Yes, the long sentences can be tricky. What I do is have a go at them anyway, even if I miss a word, and as such, it still adds to the learning process. If it’s a particularly long sentence and I missed some of it, I try to speak the beginning and end of the sentence in Welsh, and don’t worry about the middle bit.
I’m currently on level 2, challenge 22 and am knee deep in long sentences!
I try not to get bogged down in them, try to get them at least half-right and go on to the next challenge. I’ve found that a lot of them gradually sink in and I’m surprised that one I used to struggle with I suddenly know a few challenges down the line. Now at Level 3, #22.
An interesting read, but I take a different view.
One of the things I like about SSiW is that it’s really clear from the outset that the Challenges are only a small part of the whole process of learning to speak Welsh. The emphasis on the other exercises in the emails and the gradual encouragement to go and listen to, and speak Welsh with others outside of the course content, is a strength.
As for the tricky sentences- I struggled with them (still do!) but I really like the way they show the inner-workings of the language and reveal its secrets.
I don’t imagine I will ever need to tell anyone I need to “escape from their pretty eyes” anytime soon, but I still love the sound it makes.
So, for me, the ‘challenges’ are all part of a process of falling in love with the language, and if I remember some useful bits too then great.
I agree that the sense of wanting to master the challenges can be daunting and I think I’ve read elsewhere that Aran wants to erase the bit where it talks about mastering ‘80% before you move on’. I’d agree with that move.
I think if we approach it as a game, not an exam, then we take the pressure off ourselves, and rediscover the fun of learning this beautiful language.
Exactly as I feel at present. I’ve come to a halt & lost my enthusiasm. Hopefully I’ll get going again soon.!!
Feedback @aran. Wasn’t sure where to leave feedback but Aran asked for it in the email.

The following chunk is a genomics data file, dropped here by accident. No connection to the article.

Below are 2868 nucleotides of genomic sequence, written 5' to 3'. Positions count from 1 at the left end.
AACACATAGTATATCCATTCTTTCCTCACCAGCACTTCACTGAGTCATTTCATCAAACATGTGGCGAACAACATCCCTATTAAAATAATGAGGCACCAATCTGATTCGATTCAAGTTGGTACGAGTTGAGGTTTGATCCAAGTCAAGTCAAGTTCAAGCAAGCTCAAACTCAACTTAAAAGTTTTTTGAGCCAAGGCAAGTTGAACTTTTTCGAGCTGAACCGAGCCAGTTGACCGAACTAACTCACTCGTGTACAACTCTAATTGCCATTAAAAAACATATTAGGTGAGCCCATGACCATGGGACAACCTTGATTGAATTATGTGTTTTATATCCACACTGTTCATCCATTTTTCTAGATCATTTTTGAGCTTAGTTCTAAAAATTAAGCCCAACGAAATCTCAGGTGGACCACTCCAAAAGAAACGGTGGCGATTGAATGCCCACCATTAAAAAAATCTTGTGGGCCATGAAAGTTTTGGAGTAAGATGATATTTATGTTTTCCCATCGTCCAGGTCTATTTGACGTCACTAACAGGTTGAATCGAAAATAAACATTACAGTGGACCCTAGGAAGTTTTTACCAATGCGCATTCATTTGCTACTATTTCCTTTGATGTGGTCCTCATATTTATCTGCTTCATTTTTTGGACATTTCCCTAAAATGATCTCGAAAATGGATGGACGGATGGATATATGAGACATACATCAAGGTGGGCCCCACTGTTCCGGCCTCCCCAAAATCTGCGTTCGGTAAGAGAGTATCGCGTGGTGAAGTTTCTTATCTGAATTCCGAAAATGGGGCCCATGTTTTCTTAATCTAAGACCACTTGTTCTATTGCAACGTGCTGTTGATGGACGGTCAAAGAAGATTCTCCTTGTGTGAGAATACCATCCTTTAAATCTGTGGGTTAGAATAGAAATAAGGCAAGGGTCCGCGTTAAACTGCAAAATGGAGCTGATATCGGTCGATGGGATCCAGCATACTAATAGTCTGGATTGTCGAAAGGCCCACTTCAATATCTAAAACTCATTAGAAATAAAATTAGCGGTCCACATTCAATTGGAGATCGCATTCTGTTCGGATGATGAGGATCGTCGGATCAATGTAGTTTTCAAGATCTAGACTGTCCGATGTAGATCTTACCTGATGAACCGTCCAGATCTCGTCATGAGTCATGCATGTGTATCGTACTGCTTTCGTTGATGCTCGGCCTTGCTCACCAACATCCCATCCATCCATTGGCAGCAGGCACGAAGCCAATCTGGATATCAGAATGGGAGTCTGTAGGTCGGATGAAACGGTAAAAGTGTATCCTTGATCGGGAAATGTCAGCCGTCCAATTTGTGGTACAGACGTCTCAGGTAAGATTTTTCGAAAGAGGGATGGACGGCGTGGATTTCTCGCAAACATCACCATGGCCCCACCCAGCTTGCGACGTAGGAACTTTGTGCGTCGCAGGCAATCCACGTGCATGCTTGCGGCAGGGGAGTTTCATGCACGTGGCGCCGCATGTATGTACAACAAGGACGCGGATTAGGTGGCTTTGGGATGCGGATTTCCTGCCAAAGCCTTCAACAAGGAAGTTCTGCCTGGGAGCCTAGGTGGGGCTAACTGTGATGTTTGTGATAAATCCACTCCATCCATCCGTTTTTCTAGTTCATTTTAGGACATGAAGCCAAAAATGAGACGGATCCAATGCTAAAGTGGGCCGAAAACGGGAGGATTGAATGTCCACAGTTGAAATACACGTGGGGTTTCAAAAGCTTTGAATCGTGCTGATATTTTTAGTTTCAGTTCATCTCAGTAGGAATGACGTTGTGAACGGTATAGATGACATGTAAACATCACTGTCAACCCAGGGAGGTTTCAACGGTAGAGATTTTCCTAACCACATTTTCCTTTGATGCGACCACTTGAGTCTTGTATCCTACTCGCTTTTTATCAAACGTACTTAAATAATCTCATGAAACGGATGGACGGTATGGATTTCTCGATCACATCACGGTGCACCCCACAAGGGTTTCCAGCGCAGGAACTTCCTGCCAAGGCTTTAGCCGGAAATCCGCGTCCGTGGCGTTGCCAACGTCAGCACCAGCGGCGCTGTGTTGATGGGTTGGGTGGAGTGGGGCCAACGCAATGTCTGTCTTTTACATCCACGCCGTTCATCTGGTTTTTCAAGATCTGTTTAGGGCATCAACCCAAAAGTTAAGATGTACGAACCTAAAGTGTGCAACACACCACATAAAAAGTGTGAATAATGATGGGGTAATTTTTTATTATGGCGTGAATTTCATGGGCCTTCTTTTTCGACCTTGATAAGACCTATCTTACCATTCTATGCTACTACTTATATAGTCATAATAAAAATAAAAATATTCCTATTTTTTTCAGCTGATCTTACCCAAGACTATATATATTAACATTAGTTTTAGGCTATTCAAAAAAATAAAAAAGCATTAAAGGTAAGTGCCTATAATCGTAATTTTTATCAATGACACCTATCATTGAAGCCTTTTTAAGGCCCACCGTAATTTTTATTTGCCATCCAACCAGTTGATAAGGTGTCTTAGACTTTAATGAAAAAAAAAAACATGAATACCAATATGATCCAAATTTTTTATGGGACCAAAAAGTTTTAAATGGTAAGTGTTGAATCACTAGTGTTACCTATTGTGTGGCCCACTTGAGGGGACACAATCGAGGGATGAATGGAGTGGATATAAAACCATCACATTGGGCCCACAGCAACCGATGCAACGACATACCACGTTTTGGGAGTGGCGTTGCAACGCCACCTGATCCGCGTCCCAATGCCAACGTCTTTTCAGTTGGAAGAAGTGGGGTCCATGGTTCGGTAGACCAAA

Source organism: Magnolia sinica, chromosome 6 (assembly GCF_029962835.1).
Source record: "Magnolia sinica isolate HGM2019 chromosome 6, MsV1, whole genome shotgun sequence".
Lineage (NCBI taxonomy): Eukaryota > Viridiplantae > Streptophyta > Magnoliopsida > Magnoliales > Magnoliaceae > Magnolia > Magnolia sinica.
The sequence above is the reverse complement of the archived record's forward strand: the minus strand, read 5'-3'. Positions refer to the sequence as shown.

I loved SSiW and the process. It was easy to follow and manageable alongside life’s other challenges. I also did a bootcamp and loved that too.
I’ve come back to learn welsh many times over the years and have always given up after a short time but the process with SSiW kept me engaged and on track which other methods have failed to do. I’ve learned a lot more with this method than with any other and feel a lot more confident.
Now a couple of negatives unfortunately, but only 2.
The additional tasks in emails got very very difficult and impossible to complete. I live in Scotland and do not know any first language welsh speakers, here or in wales that I could zoom with. So having a task of finding a non learner welsh speaker to have an hour conversation with was looking impossible, never mind the week after when you needed to have 2 x 1 hour conversations and then to have a 1 hour conversation every day of the week, then finally to have a 2 hour conversation. There needs to be a way for people to succeed in these challenges, perhaps a way of pairing up learners with first language speakers for a zoom? I know there is the slack WSP but it is mostly learners and the challenge expressed not do do these conversations with a learner. I didn’t even know where to start looking.
The advanced content needs more direction - I felt lost not knowing where to start or how to tackle it. I listened to some of the suggested starting interviews but they were far too difficult (even after finishing level 3 - I was working faster than the emails suggested) to understand and it didn’t feel like I was adding to my learning, just noticing all the words I couldn’t understand with no way to learn their definitions was frustrating.
Despite the 2 negatives I’ve absolutely loved the course and have recommended it to lots of people since.
Hi Emily-McCaw, did you find a non-learner to practice with? I am on challenge 24 of level 1 but am frustrated that I haven’t found anyone to practice on. I live near Edinburgh.